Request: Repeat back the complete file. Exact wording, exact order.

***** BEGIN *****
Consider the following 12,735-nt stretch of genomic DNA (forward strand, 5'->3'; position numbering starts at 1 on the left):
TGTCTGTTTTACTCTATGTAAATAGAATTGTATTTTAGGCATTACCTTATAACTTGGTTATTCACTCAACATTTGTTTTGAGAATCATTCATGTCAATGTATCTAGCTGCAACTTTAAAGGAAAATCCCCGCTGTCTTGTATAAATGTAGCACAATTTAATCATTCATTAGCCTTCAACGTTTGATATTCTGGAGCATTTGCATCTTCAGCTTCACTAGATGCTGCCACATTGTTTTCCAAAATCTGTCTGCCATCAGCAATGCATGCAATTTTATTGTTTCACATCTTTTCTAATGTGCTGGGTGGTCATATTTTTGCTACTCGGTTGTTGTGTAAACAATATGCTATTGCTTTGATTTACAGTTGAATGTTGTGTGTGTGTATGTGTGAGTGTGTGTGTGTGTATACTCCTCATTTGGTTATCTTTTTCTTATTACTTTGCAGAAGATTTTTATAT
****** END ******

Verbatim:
Consider the following 12,735-nt stretch of genomic DNA (forward strand, 5'->3'; position numbering starts at 1 on the left):
TGTCTGTTTTACTCTATGTAAATAGAATTGTATTTTAGGCATTACCTTATAACTTGGTTATTCACTCAACATTTGTTTTGAGAATCATTCATGTCAATGTATCTAGCTGCAACTTTAAAGGAAAATCCCCGCTGTCTTGTATAAATGTAGCACAATTTAATCATTCATTAGCCTTCAACGTTTGATATTCTGGAGCATTTGCATCTTCAGCTTCACTAGATGCTGCCACATTGTTTTCCAAAATCTGTCTGCCATCAGCAATGCATGCAATTTTATTGTTTCACATCTTTTCTAATGTGCTGGGTGGTCATATTTTTGCTACTCGGTTGTTGTGTAAACAATATGCTATTGCTTTGATTTACAGTTGAATGTTGTGTGTGTGTATGTGTGAGTGTGTGTGTGTGTATACTCCTCATTTGGTTATCTTTTTCTTATTACTTTGCAGAAGATTTTTATAT